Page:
Bay Area was discovered to be infected with two new variants of the novel coronavirus after a study conducted by researchers from Stanford University.
A spokesperson for the university confirmed the news that a Stanford virology lab found both of the UK and Brazilian variants of the coronavirus existed in the Bay Area. However, the group did not specify which part of the region they found the variants.
New COVID-19 Variant
Experts said that with each new strain or mutation of the virus, it grows more difficult to control, becoming more contagious, deadly, and potentially more resistant to treatments.
“If you immunize people as fast as possible, that will actually just bring down the amount of virus in the community, so it gives a lower chance of mutating,” UCSF Infectious Disease Specialist Dr. Peter Chin-Hong said.
Many said that with the loosening of COVID-19 restrictions within the Bay Area this week and California’s numbers reaching a total of more than 40,000 coronavirus-related deaths made it more likely for the variants to reach the region.
“It doesn’t make me feel more worried,” a resident of San Mateo, David Ammons, said. “Yeah, it’s bound to happen. We just assumed it was going to happen,” a Berkeley resident, Liz McAlpine, said.
Experts believe the new UK variant of the COVID-19 virus is nearly 50% more contagious than the original. Dr. Chin-Hong called it a stickier version of the coronavirus that has ravaged the world since last year.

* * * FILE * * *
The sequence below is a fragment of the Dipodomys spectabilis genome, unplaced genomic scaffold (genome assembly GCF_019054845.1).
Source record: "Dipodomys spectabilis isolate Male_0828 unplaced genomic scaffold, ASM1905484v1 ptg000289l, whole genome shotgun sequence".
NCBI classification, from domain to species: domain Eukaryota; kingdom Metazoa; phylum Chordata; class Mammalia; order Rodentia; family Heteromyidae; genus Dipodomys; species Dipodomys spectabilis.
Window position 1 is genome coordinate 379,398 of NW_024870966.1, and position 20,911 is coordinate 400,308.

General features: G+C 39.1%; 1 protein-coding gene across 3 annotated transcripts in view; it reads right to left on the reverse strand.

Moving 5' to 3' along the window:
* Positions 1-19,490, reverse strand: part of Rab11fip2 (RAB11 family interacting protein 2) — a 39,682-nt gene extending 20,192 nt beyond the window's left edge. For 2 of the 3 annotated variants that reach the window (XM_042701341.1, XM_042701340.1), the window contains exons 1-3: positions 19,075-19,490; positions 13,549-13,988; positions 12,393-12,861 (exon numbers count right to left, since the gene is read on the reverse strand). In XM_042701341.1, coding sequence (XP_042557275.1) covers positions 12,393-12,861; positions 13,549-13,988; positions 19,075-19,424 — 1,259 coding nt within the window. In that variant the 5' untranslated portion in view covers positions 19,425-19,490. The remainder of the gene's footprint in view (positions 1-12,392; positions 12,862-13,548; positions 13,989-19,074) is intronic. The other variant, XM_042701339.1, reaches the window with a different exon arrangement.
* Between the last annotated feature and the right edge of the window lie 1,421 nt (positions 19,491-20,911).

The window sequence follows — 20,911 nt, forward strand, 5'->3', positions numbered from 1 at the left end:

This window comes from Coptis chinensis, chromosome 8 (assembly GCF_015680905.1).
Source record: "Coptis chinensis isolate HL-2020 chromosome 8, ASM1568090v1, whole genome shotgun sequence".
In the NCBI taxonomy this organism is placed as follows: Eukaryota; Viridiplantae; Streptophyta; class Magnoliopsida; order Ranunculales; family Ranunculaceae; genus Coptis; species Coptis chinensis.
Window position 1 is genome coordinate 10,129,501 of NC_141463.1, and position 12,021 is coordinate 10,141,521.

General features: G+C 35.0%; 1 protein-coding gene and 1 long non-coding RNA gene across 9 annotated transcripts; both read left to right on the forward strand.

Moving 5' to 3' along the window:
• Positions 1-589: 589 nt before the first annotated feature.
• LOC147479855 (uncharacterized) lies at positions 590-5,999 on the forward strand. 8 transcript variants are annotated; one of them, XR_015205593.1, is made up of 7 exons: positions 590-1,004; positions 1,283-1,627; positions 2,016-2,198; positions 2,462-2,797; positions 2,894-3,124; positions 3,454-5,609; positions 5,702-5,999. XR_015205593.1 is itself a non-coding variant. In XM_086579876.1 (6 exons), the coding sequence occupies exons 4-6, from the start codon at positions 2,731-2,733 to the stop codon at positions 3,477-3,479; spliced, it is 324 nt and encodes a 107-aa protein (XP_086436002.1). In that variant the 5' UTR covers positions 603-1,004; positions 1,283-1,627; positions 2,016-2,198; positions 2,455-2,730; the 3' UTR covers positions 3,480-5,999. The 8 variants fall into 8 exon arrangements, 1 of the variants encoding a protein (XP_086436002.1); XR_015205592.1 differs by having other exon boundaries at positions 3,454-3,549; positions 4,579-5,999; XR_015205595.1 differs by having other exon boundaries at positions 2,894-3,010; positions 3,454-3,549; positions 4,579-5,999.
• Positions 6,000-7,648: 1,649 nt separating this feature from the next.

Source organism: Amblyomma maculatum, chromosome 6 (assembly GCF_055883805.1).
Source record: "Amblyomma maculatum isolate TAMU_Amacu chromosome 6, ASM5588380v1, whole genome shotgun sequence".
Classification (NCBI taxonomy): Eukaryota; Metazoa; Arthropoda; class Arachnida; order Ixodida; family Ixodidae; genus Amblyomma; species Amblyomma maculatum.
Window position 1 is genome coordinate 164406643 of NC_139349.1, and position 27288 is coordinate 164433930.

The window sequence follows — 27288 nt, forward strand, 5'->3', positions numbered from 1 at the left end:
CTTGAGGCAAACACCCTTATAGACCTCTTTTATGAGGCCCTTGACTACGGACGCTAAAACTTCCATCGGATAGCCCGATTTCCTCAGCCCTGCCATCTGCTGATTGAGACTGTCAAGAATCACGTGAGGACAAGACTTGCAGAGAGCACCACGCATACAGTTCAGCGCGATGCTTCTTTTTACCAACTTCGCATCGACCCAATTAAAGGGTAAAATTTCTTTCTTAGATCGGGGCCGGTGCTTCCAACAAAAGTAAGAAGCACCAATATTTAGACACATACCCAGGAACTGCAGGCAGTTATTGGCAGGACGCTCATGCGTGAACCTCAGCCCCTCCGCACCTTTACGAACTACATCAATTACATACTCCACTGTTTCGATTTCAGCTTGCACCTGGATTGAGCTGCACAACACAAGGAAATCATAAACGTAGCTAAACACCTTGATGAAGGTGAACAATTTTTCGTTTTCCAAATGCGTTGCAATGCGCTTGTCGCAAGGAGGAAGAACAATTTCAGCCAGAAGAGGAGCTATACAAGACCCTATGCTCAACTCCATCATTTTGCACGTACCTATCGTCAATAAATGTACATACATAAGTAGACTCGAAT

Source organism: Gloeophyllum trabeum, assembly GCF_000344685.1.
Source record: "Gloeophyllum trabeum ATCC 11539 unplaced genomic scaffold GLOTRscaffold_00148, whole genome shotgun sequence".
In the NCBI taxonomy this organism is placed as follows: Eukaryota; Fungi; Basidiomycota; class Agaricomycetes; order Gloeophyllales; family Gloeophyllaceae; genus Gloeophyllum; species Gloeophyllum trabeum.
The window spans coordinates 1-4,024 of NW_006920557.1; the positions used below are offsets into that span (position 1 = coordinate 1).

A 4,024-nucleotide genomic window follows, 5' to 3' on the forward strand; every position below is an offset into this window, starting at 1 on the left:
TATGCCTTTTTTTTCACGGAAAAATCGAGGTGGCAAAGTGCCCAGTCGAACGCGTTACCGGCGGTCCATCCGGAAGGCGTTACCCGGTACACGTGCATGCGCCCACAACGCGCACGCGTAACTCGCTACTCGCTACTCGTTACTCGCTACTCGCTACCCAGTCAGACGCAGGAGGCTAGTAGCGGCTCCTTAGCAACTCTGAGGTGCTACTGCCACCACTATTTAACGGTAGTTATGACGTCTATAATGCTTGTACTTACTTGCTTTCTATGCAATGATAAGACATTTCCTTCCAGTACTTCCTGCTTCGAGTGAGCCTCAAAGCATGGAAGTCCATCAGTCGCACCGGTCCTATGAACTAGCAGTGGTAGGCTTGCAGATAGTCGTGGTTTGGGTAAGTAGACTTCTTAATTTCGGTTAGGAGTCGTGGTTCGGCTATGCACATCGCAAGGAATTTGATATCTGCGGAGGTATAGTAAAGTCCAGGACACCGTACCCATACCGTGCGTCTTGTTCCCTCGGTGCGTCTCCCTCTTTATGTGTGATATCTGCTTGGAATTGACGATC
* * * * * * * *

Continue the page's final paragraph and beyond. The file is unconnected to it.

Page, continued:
“The Brazilian variant may have two superpowers, not just stickier, but it may allow you to be reinfected with COVID,” Chin-Hong said.
Experts so far believe that the coronavirus vaccines would be effective even against the new variants of the virus. One person recently inoculated with the treatment was given hope after getting his first infection.
“Because this will lessen the likelihood of my catching the severe disease, I’m not as concerned,” Oakland resident Michael Loeb said, KTVU reported.
Medical professionals have been struggling to release vaccines that could contain the coronavirus before it could mutate out of control. However, with little knowledge about the new strains, experts have no way of determining how fast they are spreading.
“Because in California we only test for, we only check about seven in every 30,000 cases, so when you see this lab has found a variant or that lab has found that variant, you know it’s probably just the tip of the iceberg,” Chin-Hong said.